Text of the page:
Vampires as a tribe still lacks the synergy that Elves, Faeries, and Goblins had, and so there is not much incentive to play Vampire creatures… except that many of the best Black cards in Standard happen to be Vampire creatures. I believe things like Kalastria Highborn (does anyone else think of a Colostomy bag when they hear this name?) and Vampire Nocturnus will be artifacts of the past after Rise of the Eldrazi is released. It’s possible that Nocturnus is still better than Abyssal Persecutor, but I doubt this will (or at least should) be the case, for a few reasons. Gatekeeper of Malakir has always been the best card in Vampires. A 2-for-1 Cruel Edict is just insane against so many creature strategies, whether offensive, defensive, or even shrouded. Now Black has the ability to follow up a Gatekeeper with another 2-for-1 Edict effect in the form of Consuming Vapors. On average, this card will gain you a comparable amount of life to a Tendrils of Corruption (except against Red decks), and sometimes more (against shroud creatures or decks with larger creatures). Vampire Nighthawk and Malakir Bloodwitch may have to do double time against Red decks (but who is actually going to play Red decks any more now that non-Red decks can beat Jund?), but against almost anything else Vapors are vastly superior. What I believe will put the Persecutor above Nocturnus is his synergy with Consuming Vapors. You now have more reliable ways to get rid of your Abyssal Persecutor when the time is right (i.e. when the opponent is at or approaching 0). Underworld Dreams is a Black version of Luminarch Ascension for the Jace control decks since with it in play this deck can play the role of a control deck with inevitability, forcing the opponent to sacrifice his creatures and to deal with yours, all while not drawing too many extra cards. I believe non-tribal vampires will be a contender, largely because White gains so much and Malakir Bloodwitch is the best card in the format against a dedicated White deck (although unlike Baneslayer Angel, Gideon Jura sure seems awesome against Bloodwitch).
Lastly, for those dedicated Red mages that would sooner quit playing Magic than put down their Mountains, Eldrazi Clause and his bag of gifts has not forgotten about you either. Consider the following as a direction for Mono Red:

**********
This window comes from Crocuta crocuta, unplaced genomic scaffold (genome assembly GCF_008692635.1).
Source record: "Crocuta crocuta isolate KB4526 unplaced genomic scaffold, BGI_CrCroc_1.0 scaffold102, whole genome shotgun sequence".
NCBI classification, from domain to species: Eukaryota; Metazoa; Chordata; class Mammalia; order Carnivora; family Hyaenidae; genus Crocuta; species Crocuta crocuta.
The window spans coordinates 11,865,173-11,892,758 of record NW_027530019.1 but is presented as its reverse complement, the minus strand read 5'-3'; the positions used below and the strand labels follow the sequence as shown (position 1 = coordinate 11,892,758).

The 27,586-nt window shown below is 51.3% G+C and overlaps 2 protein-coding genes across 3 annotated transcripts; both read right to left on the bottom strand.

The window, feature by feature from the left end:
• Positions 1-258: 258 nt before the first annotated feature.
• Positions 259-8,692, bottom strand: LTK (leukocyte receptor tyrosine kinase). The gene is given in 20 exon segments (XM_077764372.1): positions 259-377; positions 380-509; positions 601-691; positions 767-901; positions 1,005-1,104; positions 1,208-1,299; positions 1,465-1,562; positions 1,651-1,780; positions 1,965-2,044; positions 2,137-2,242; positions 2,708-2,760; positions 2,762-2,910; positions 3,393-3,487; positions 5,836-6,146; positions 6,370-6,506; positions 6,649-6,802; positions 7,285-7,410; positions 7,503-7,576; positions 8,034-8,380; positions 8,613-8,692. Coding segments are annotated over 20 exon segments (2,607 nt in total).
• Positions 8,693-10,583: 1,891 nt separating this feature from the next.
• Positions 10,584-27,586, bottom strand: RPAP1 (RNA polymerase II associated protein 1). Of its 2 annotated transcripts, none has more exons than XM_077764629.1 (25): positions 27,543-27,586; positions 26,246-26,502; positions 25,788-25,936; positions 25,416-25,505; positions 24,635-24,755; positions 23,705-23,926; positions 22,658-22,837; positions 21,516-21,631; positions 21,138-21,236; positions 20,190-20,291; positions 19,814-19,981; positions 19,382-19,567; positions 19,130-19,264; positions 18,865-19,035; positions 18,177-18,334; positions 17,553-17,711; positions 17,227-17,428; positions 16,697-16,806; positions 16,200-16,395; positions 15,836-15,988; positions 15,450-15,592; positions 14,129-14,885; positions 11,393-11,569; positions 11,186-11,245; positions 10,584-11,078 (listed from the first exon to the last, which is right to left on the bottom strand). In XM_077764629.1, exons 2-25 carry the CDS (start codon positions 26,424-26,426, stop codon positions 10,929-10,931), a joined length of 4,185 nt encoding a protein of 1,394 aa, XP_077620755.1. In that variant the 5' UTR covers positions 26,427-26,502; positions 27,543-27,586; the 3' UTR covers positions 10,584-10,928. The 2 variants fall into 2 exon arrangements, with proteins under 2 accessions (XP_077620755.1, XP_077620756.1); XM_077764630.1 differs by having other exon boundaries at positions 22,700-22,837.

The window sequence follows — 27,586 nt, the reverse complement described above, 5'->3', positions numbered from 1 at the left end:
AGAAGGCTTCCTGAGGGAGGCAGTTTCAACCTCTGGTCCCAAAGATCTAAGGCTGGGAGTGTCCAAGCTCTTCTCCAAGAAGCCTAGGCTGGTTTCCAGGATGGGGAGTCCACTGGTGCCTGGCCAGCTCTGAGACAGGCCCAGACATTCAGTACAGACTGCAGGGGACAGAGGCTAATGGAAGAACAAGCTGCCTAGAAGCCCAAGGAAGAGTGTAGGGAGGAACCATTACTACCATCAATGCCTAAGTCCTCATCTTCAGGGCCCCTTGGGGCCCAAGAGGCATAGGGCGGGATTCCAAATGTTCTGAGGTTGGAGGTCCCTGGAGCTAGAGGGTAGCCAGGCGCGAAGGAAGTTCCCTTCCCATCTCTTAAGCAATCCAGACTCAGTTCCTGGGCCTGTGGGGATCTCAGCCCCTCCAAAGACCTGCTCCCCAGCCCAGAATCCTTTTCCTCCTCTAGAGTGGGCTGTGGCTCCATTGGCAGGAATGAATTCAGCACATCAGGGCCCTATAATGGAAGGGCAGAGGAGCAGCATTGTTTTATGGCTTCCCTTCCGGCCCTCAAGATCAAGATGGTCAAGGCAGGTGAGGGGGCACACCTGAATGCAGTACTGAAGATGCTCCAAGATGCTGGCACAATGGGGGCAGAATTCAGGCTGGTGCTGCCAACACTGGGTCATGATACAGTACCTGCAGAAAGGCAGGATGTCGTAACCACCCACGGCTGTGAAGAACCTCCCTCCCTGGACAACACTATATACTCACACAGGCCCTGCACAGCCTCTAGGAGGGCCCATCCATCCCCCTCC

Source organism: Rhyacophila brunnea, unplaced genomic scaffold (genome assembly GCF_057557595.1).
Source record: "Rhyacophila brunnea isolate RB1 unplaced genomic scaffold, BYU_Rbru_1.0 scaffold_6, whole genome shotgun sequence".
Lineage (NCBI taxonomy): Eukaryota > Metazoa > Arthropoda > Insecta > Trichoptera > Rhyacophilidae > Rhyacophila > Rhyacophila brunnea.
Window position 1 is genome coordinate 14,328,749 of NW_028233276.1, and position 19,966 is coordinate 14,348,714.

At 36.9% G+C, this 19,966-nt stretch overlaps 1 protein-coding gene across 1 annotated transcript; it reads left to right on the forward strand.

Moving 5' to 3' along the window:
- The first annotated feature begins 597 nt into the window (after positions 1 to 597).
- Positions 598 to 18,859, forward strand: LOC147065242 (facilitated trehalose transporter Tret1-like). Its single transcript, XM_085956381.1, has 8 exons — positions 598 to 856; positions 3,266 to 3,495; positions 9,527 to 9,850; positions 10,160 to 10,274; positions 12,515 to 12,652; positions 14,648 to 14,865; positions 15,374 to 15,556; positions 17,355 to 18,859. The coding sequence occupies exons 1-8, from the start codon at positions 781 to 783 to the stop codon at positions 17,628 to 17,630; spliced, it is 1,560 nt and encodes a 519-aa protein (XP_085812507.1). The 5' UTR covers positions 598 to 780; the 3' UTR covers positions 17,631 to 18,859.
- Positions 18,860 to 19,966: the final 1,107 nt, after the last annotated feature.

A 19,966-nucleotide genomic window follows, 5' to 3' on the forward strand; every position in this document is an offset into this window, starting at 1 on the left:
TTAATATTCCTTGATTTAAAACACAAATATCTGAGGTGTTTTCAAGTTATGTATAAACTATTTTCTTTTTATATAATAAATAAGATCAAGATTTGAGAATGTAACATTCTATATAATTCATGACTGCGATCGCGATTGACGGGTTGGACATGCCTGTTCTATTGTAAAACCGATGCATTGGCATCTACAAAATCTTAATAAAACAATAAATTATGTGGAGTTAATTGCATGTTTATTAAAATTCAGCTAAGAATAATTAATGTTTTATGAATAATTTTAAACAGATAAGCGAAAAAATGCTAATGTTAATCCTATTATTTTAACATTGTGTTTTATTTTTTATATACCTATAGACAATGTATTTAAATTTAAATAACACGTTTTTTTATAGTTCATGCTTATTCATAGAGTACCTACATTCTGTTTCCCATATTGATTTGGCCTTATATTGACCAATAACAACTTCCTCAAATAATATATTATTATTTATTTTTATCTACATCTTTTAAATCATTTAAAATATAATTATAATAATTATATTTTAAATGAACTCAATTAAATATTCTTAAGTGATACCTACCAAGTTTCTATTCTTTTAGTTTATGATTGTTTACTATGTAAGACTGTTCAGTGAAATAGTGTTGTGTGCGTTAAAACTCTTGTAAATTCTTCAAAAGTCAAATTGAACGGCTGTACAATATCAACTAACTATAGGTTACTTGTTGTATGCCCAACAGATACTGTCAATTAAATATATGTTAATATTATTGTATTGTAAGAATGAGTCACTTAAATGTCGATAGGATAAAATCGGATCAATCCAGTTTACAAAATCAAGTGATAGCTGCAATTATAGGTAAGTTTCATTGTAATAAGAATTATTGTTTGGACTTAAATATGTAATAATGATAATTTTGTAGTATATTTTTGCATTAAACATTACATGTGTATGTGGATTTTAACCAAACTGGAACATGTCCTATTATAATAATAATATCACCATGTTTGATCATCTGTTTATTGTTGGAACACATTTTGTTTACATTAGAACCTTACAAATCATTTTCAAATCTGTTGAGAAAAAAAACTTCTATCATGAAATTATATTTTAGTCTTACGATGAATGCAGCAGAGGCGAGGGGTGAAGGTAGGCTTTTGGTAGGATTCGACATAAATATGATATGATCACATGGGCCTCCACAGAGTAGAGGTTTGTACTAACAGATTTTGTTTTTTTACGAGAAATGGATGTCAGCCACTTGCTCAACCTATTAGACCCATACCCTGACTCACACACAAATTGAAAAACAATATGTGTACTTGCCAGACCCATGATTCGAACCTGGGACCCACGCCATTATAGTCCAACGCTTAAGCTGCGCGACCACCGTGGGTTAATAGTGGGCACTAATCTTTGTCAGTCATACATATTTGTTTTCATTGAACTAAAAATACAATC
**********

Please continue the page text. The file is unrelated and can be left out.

Although I am of the opinion that Mono Red is not the optimal strategy going forward, there are some enticing reasons to play Red. Much like Figure of Destiny returned for White in the form of Student of Warfare, it also returned for Red in the form of Kargan Dragonlord. He comes down at a different part of the curve, but has more promise of taking over the game. You still cast Goblin Guide on the first turn, but now you can follow it up with Kargan Dragonlord. Optimally you will wait until turn 3 or 4 for the Dragonlord, just as you would something like Lightning Dragon, Rathi Dragon or even Balduvian Horde (yes, these creatures were each gold standard curve-toppers in Mono Red in times past). Fortunately, even if you don’t have another two-drop, Kargan is a fine play on the second turn. Another card I am pretty excited about is Staggershock — Red’s version of Consuming Vapors. This card is about on par with Flame Javelin, though it works a bit differently. When you are facing a single creature with 2 toughness, Staggershock is far superior to Flame Javelin since you can remove the blocker, attack, and then next turn Shock them for value or remove whatever two-toughness creature they played on the turn after you attacked them (which is even more value). Moreover in conjunction with other burn spells, say Searing Blaze, Lightning Bolt, or Burst Lightning, you can still kill off large creatures without really losing too much value (since you still get a free Shock out of the Staggershock next turn regardless). My favorite use for the card is being able to cast it during the opponent’s end step, either on their creature or at their dome. This way if you want it to be 4 damage to the opponent, it does 2 during the end step and 2 more right after you untap, which is essentially the same thing. And if you want it to kill a creature and deal two to the opponent, it can do that too. And if you want to blowout the opponent in dramatic fashion, hit their creature during their end step, hit their other creature when you untap, and then still have mana to unearth Hell’s Thunder and attack them for lethal. The viability of instant speed burn and instant speed removal in general, combined with the amount of sheer card advantage generated by so many cards in the format makes me really not want to play a card like Ball Lightning anymore. I mean, sure, it is a lot of damage, but a one-toughness creature that has to just get there the first time on his own seems worse than the other options available. I could be wrong on this point though, depending on how the actual metagame shifts.
All things considered, however, Red still has little more than a prayer at beating White decks, and since White seems to gain more than any other color from Rise of the Eldrazi, I doubt the amount of White cards in the format will diminish. And as I said earlier, the tools now seem to exist for many strategies to compete favorably against Jund. Jace has Wall of Omens as a shield and Oust as an easy and efficient way of managing the board. Green decks and Green/x decks have a great answer to Blightning and to Jund’s 1-for-1 destroy effects in the form of Vengevine. A little birdie also told me there is a sweet new Eldrazi ramp deck that can likewise compete with Jund while exiling the entire board of creatures and Planeswalkers consistently. With all these viable anti-Jund strategies available, amidst the rise in popularity of White cards, and still in the presence of Kor Firewalker, it will take a really dedicated Red mage to sleeve up his Mountains — but it could work! …maybe.
Have fun at the pre-release and check back next week, once all the cards are known, for a more comprehensive analysis of Rise of the Eldrazi!